Plumes of hot magma from the volcanic hotspot that formed Réunion Island in the Indian Ocean rise from an unusually primitive source deep beneath Earth's surface, according to new work in Nature from Carnegie's Bradley Peters, Richard Carlson, and Mary Horan along with James Day of the Scripps Institution of Oceanography.
|A fieldwork photo from Réunion Island shows the flank of the Cirque de Cilaos, |
looking out towards the Indian Ocean [Credit: Bradley Peters]
The heat from Earth's formation process caused extensive melting of the planet, leading Earth to separate into two layers when the denser iron metal sank inward toward the center, creating the core and leaving the silicate-rich mantle floating above.
Over the subsequent 4.5 billion years of Earth's evolution, deep portions of the mantle would rise upwards, melt, and then separate once again by density, creating Earth's crust and changing the chemical composition of Earth's interior in the process. As crust sinks back into Earth's interior -- a phenomenon that's occurring today along the boundary of the Pacific Ocean -- the slow motion of Earth's mantle works to stir these materials, along with their distinct chemistry, back into the deep Earth.
|Sunrise over the summit of Piton des Neiges, the extinct volcano on the Indian Ocean's Réunion Island |
[Credit: Bradley Peters]
Using new isotope data, the research team revealed that Réunion lavas originate from regions of the mantle that were isolated from the broader, well-blended mantle. These isolated pockets were formed within the first ten percent of Earth's history.
Isotopes are elements that have the same number of protons, but a different number of neutrons. Sometimes, the number of neutrons present in the nucleus make an isotope unstable; to gain stability, the isotope will release energetic particles in the process of radioactive decay. This process alters its number of protons and neutrons and transforms it into a different element. This new study harnesses this process to provide a fingerprint for the age and history of distinct mantle pockets.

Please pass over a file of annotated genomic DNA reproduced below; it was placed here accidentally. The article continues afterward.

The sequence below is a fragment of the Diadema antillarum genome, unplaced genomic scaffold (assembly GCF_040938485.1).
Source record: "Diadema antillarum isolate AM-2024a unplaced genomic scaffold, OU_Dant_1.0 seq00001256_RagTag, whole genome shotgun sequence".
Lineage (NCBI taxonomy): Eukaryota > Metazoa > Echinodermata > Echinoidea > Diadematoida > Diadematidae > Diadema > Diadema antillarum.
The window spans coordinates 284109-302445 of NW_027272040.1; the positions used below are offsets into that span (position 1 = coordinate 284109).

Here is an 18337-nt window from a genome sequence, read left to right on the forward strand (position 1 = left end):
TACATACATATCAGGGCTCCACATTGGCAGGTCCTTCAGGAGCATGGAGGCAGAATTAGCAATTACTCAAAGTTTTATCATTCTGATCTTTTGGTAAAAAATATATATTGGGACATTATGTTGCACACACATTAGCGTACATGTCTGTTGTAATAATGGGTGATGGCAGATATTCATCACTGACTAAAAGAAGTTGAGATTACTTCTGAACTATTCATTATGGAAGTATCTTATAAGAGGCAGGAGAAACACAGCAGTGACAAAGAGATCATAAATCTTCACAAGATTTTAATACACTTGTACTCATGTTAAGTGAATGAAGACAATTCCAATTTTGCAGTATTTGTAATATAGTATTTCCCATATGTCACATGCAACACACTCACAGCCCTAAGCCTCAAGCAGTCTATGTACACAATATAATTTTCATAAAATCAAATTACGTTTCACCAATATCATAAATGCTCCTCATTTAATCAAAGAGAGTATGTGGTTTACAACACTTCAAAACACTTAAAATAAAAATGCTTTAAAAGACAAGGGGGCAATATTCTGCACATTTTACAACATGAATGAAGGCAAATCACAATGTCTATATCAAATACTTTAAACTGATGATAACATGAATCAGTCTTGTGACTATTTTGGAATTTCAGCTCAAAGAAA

|Looking into down into a volcanic crater of Piton de la Fournaise on Réunion Island |
with dormant volcanic cones in the background [Credit: Bradley Peters]
The ratio of neodymium-142 to neodymium-144 in Réunion volcanic rocks, together with the results of lab-based mimicry and modeling studies, indicate that despite billions of years of mantle mixing, Réunion plume magma likely originates from a preserved pocket of the mantle that experienced a compositional change caused by large-scale melting of Earth's earliest mantle.
The team's findings could also help explain the origin of dense regions right at the boundary of the core and mantle called large low shear velocity provinces (LLSVPs) and ultralow velocity zones (ULVZs), reflecting the unusually slow speed of seismic waves as they travel through these regions of the deep mantle. Such regions may be relics of early melting events.
"The mantle differentiation event preserved in these hotspot plumes can both teach us about early Earth geochemical processes and explain the mysterious seismic signatures created by these dense deep-mantle zones," said lead author Peters.
Source: Carnegie Institution for Science [February 28, 2018]